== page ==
AlixPartners to restructure Prezzo while Carluccio's hires KPMG

12 March 2018 7 min. read

Consultants from AlixPartners and KPMG have been tapped by two ailing members of the UK casual dining scene. Prezzo has confirmed Alix Partners will oversee its Company Voluntary Arrangement, while fellow Italian restaurant chain Carluccio’s has brought in KPMG to advise on its options, amid sluggish sales.

Last year, analysis revealed that the number of stores closing in the UK had fallen to 14 a day – the lowest level since before 2010, prompting optimism among the retail sector for the New Year. However, the start of 2018 has seen UK high streets stung by several high-profile liquidations. In February, Toys R Us and Maplin both filed for administration within a matter of hours of one another, inevitably drawing comparisons with the retail crash of 2008/9.

Indeed, the conditions which led to the credit crunch seem to have been replicated to an extent, as stagnating wages have led to spiraling consumer debt, as lending has been used as a crutch to boost consumer spending power for some time. On top of this, the erratic value of the Pound has sparked fears that post-Brexit Britain could be prone to heavy inflation. While a number of reports have recently suggested that these factors will not see a tightening of belts over coming months, poor sales growth seems to have hit a number of indebted firms, while the effects have not only been confined to the retail sector.

Alix Partners to restructure Prezzo while Carluccio's hires KPMG

The food and drink sector in the UK has also taken a severe dent – despite a report from Deloitte last year indicating a growing number of the public intended to up their spending on eating out. 70% of shoppers meanwhile told researchers at RSM that they would continue to frequent bricks-and-mortar stores to eat out, rather than order in, suggesting food and drink outlets were to be the variety of stores least hard hit by digital disruption – which took a large share of the blame for the collapse of Toys R Us and Maplin.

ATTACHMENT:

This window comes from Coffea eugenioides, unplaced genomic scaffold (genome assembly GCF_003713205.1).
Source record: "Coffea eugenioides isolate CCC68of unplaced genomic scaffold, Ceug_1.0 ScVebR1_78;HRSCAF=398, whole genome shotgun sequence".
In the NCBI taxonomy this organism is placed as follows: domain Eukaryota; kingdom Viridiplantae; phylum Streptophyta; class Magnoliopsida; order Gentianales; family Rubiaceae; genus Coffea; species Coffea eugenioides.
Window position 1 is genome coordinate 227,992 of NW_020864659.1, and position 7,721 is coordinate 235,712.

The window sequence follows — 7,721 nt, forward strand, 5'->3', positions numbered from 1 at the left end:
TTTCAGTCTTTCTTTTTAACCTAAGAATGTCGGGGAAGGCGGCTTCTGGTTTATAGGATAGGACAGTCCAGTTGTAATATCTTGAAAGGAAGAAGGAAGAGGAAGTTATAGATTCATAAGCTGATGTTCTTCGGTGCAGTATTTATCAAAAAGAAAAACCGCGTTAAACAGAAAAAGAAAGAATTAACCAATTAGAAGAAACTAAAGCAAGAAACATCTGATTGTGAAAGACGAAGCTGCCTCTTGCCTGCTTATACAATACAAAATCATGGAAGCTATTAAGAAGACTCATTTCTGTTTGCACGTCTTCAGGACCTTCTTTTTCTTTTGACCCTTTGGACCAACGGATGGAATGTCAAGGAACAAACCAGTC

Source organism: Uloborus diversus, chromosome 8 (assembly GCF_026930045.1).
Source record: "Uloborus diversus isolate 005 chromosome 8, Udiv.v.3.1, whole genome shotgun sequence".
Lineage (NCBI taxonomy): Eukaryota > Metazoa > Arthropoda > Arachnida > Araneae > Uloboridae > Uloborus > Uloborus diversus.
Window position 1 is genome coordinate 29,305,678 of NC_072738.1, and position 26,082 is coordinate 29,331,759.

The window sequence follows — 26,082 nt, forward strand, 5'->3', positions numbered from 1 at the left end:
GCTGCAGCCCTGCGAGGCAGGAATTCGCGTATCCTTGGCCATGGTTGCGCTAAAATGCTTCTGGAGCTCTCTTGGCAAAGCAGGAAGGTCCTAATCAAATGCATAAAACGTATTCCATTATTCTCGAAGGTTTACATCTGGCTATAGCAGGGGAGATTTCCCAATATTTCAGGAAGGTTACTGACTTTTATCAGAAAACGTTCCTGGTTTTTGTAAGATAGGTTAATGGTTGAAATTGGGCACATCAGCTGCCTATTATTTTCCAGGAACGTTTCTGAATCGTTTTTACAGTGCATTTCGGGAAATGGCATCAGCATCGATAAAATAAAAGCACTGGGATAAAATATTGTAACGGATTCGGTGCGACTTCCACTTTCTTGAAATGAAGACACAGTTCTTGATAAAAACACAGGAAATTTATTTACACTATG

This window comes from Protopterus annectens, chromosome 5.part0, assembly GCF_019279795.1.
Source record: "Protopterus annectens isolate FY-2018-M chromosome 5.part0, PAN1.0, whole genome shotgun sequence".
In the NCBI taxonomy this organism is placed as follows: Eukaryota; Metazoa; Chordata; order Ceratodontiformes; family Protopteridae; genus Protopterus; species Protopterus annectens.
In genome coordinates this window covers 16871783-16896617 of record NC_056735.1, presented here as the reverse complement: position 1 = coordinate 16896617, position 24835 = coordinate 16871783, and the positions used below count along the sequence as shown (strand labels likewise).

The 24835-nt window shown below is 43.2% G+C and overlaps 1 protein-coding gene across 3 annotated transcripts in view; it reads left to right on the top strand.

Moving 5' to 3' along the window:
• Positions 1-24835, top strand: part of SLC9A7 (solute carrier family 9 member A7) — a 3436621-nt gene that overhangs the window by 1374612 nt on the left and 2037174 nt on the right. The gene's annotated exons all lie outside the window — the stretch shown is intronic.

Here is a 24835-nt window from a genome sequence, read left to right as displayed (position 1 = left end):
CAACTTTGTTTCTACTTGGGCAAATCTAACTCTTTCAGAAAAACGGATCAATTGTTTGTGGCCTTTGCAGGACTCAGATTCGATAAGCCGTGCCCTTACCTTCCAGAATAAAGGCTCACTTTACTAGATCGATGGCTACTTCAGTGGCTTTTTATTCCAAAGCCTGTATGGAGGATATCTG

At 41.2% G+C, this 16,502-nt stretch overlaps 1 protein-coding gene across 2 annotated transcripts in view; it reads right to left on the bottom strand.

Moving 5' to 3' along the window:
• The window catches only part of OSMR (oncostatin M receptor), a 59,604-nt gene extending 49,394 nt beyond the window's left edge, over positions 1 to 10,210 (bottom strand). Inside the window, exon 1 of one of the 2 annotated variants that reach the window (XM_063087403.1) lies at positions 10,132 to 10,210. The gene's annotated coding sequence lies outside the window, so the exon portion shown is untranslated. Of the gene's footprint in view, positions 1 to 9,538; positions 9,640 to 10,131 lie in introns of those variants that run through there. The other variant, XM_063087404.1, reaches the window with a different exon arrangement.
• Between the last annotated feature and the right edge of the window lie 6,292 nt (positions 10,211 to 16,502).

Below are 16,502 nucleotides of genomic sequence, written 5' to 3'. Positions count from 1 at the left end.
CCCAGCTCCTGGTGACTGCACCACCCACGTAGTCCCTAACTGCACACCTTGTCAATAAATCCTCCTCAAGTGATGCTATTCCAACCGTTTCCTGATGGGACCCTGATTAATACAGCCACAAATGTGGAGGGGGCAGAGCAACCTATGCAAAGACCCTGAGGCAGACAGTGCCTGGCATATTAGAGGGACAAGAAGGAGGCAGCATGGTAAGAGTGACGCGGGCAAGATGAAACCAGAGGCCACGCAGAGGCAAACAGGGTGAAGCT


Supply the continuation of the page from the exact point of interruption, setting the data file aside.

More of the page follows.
In spite of this speculation, however, late 2017 and early 2018 have seen a growing number of dining chains floundering, amid poor sales figures. Notably this saw both gourmet burger store Byron and TV chef Jamie Oliver’s Jamie’s Italian chain enter into Company Voluntary Arrangements (CVAs), in a bid to secure their futures. In the case of Byron, this is likely to lead to 15-20 closures out of 67 sites, while Jamie Oliver has announced 12 Jamie’s Italian closures in 2018, on top of seven closed last year, leaving the chain with 25 surviving locations.

Prezzo & Alix Partners

Following this alarming trend, which threatens thousands of jobs across the UK, two more well-known brands have found themselves in similar trouble. Prezzo has become the latest casual dining group to enter a CVA, which will be handled by Alix Partners, and while fellow Italian restaurant Carluccio’s has officially denied its intent to restructure, the group’s panicked hiring of KPMG to explore the chain’s “options” has seen many speculating otherwise.

Although CVAs are an insolvency procedure, they enable companies to stave off administration by gaining approval from landlords to take back loss-making sites, and accept a trim on rent for marginal sites. Prezzo is expected to close as many as 100 of its 300 outlets as part its restructuring, putting up a third of its 4,500 strong workforce under threat. TPG Capital, Prezzo’s US private equity backer, is tipped to axe 1,500 jobs across the UK, after documents revealed the business has racked up debts of £220 million to banks and suppliers.